Technology startups set for rapid growth in Cambodia

Technology-based startups are increasingly becoming a vital part of the business landscape across the globe.

By applying technologies to create new products and services, resolve existing issues, these startups can make a significant contribution to economic development while at the same time generating social and environmental benefits.

But to survive and thrive, technology startups require an enabling ecosystem that includes supportive government policy, easy access to capital, skilled personnel, quality digital infrastructure, and several other elements.

The Cambodian technology startup ecosystem is developing rapidly as private support for new ideas and innovations from incubators, local angel investors, private equity (PEs), and venture capital funds is widening. Over 300 technology startups are in the various stages of development.

Higher education institutions have begun to focus on promoting entrepreneurship and innovation, with some universities setting up their own incubation and startup centers as well as industry linkage offices.

The enactment of laws, like the Consumer Protection Law, the E-Commerce Law, and the Competition Law, has helped in creating more favourable conditions for entrepreneurship and risk-taking.

However, the National Innovation System of Cambodia is still underdeveloped. Cambodia ranked 101 out of 127 countries in the 2018 Global Innovation Index. It scored particularly low in terms of expenditure on education, tertiary enrolment, and knowledge-intensive employment.

While the new government structure for promoting STI can provide a strong basis for the development of the Cambodian National Innovation System, collaboration among stakeholders (within the government and between the government institutions, the private sector, and the academia) is currently weak. The diffused responsibility for science and technology across 11 key ministries presents challenges for effective policy development and governance, and the mandate of MISTI (Ministry of Industry, Science, Technology and Innovation) as the main coordinating institution is still to be consolidated.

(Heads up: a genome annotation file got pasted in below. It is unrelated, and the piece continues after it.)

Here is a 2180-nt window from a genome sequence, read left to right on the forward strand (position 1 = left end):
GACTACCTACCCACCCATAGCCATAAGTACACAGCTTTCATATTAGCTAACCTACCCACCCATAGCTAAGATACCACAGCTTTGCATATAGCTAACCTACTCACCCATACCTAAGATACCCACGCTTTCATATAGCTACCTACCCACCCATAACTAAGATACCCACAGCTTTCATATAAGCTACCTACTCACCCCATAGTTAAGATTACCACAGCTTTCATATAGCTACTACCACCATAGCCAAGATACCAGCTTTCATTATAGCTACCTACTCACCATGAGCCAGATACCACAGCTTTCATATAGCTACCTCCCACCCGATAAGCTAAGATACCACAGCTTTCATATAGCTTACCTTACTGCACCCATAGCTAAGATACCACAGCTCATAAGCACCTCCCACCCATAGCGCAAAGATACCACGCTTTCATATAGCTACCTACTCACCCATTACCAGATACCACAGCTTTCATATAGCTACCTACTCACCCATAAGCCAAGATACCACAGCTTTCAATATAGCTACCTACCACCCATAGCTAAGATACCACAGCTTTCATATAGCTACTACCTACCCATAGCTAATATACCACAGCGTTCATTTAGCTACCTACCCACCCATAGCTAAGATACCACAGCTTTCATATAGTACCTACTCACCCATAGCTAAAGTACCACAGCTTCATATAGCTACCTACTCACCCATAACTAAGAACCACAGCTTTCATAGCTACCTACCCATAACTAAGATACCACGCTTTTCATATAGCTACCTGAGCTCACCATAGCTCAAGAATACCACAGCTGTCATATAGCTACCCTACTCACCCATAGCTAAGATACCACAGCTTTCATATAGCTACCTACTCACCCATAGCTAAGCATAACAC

Vongsey Vissoth, Minister attached to the Prime Minister, Permanent Secretary of State of the Ministry of Economy and Finance, and Chairman of the Entrepreneurship Development Fund, gave an engaging presentation on the SMEs (small and medium enterprises) and entrepreneurship ecosystem and said it would take public and private sector collaboration to uplift Cambodia’s SMEs.

“Cambodian entrepreneurs have provided support to nearly 400 new businesses and nurtured a youth entrepreneurial culture in target provinces across the country through capacity building, business networking and marketing, and business competition programmes through funding startups as well,” Vongsey Vissoth said.

Vongsey Vissoth, Minister attached to the Prime Minister, Permanent Secretary of State at the Ministry of Economy and Finance. Supplied

In addition, the Royal Government of Cambodia has been introducing the strategic framework and programmes to restore and promote economic growth while ‘living with Covid-19’ amid the new normal for 2021-23 and strengthen the potential for sustainable growth, economic competitiveness, and diversification to capture new emerging opportunities in line with regional and global trends.

Benefit of business environment ecosystem

Technology-based startups are increasingly becoming an important part of the business landscape in Cambodia. By applying technologies to create new products and services, these startups can make a significant contribution to economic development while at the same time generating social and environmental benefits.

But to survive and thrive, technology startups require an enabling ecosystem that includes supportive government policy, easy access to capital, skilled personnel, quality digital infrastructure, and several other elements.

Tan Monivann, Vice President of the Cambodia Chamber of Commerce, said in order to improve the business environment, all sectors must consider contributing towards strengthening the ecosystem.

“Business owners and entrepreneurs in all sectors need to turn to self-production, such as packaged food, which Cambodia imports almost 80-90 percent. Strengthening local production at a competitive price, it requires business owners and stakeholders to work together as an ecosystem, to integrate human resources and finance. We need to be organized as a sectorial network as business, or any production cannot cover itself almost all, have to know how to divide and invest in each section,” he said.

Recounting his experience, Monivann said, “The private sector plays an important role in strengthening the ecosystem. I urge the private sector to consider the possibility of working together to create this ecosystem.”